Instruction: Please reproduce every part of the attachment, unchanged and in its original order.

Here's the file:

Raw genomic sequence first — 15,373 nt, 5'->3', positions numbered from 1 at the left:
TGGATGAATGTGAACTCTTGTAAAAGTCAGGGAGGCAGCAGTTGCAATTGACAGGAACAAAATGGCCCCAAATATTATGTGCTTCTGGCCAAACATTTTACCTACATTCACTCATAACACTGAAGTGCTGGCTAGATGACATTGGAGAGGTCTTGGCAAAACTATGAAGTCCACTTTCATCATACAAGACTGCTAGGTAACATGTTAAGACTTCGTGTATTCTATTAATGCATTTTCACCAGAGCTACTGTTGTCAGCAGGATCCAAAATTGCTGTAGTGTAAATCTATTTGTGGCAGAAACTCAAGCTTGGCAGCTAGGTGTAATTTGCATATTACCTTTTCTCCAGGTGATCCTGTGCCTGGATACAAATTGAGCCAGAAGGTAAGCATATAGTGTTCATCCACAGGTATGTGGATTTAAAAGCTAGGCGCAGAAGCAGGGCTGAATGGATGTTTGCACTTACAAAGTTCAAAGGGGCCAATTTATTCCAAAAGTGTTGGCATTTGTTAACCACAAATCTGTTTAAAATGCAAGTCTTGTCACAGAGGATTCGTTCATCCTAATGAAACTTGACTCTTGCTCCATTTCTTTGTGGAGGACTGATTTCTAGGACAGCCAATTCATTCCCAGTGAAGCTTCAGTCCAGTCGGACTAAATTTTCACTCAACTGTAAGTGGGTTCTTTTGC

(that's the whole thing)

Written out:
Raw genomic sequence first — 15,373 nt, 5'->3', positions numbered from 1 at the left:
TGGATGAATGTGAACTCTTGTAAAAGTCAGGGAGGCAGCAGTTGCAATTGACAGGAACAAAATGGCCCCAAATATTATGTGCTTCTGGCCAAACATTTTACCTACATTCACTCATAACACTGAAGTGCTGGCTAGATGACATTGGAGAGGTCTTGGCAAAACTATGAAGTCCACTTTCATCATACAAGACTGCTAGGTAACATGTTAAGACTTCGTGTATTCTATTAATGCATTTTCACCAGAGCTACTGTTGTCAGCAGGATCCAAAATTGCTGTAGTGTAAATCTATTTGTGGCAGAAACTCAAGCTTGGCAGCTAGGTGTAATTTGCATATTACCTTTTCTCCAGGTGATCCTGTGCCTGGATACAAATTGAGCCAGAAGGTAAGCATATAGTGTTCATCCACAGGTATGTGGATTTAAAAGCTAGGCGCAGAAGCAGGGCTGAATGGATGTTTGCACTTACAAAGTTCAAAGGGGCCAATTTATTCCAAAAGTGTTGGCATTTGTTAACCACAAATCTGTTTAAAATGCAAGTCTTGTCACAGAGGATTCGTTCATCCTAATGAAACTTGACTCTTGCTCCATTTCTTTGTGGAGGACTGATTTCTAGGACAGCCAATTCATTCCCAGTGAAGCTTCAGTCCAGTCGGACTAAATTTTCACTCAACTGTAAGTGGGTTCTTTTGC